If you do not have a Mac, Apple does not give you permission to download macOS. So, if you download macOS, you are violating copyright law. Furthermore:
The circumvention of TPMs (technological protection measures) is not allowed.
Probably using the Apple OSK string is on a Hackintosh considered circumventing protection measures.
I think a decent (legal or moral) argument can be made either way here.
The circumvention of TPMs is allowed in the case that they restrict you from exercising your rights and you cannot obtain a remedy from the rightholder.
Furthermore it might be useful to look at the Computer Programs Directive. I quote a Wikipedia summary here:
> The legal owner of a program is assumed to have a licence to create any copies necessary to use the program and to alter the program within its intended purpose (e.g. for error correction). The legal owner may also make a back-up copy for his or her personal use. The program may also be decompiled if this is necessary to ensure it operates with another program or device (Art. 6), but the results of the decompilation may not be used for any other purpose without infringing the copyright in the program.
For an implementation of this directive in English you can look at e.g. the Irish one at , particularly regulations 5, 6 and 7.
It's also worth bearing in mind that EUIPO is a "network of experts and specialist stakeholders" who aren't necessarily writing from the perspective of consumer rights.
Also, EULAs are basically digital toilet paper in large parts of the world.
My m1 macbook air cannot go to deep sleep either. Whenever battery deeps to 0% it crashes. It's been supremely annoying and haven't found a way to solve it yet
Where it’s the former, government needs to step in with regulations about planned obsolescence/curbing ewaste. However, I’m not sure there’s much value in such legislation and that it would effectively curb ewaste. If it wasn’t cool looking marquee features, they would find some other way to make you want new shiny things. The problem is people want shiny new things. Apple will just push for even more HW tie in to features which isn’t necessarily that good for the consumer.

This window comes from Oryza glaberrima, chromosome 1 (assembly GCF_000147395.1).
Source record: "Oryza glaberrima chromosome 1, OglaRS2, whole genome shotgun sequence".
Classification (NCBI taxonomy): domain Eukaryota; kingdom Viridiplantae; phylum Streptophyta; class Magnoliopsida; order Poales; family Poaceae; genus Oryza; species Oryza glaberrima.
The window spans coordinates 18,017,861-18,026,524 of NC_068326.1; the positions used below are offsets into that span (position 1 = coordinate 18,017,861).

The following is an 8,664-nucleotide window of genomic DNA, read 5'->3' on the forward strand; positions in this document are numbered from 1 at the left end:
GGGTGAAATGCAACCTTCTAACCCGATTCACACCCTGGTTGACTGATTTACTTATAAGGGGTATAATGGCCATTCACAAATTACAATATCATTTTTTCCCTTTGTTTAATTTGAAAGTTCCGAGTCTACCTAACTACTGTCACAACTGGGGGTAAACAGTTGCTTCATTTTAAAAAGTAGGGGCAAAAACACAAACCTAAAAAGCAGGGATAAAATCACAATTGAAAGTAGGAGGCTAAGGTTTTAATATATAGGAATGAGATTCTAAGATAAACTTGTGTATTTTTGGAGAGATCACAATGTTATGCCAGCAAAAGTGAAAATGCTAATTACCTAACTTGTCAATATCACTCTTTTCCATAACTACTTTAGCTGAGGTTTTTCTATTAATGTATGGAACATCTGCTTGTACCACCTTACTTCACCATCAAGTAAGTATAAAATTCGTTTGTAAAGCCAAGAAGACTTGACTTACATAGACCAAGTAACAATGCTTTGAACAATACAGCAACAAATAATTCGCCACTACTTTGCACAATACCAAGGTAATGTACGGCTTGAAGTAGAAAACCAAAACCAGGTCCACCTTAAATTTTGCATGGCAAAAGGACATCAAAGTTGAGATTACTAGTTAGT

I think that it's likely that they will continue to provide security updates for some period after they axe x86_64 support.
They are still releasing security updates for iOS 12 after all, to extend the lifetime of iPhone 5s (released in 2013!) and iPhone 6.
However, this is far from the first time Apple have changed architectures. Running older OSs for different architectures _tends_ towards emulation, which does cause some difficulty. (Performance impact, DRM subsystems that try and break under virtualisation, etc.).
However, there are still "hardware" efforts like this.  So long as there is curiosity, you can expect that someone will eventually succeed.
Partial efforts like Wine's support for the M1 , help to close the gap around translating things that are unique to Apple's architecture.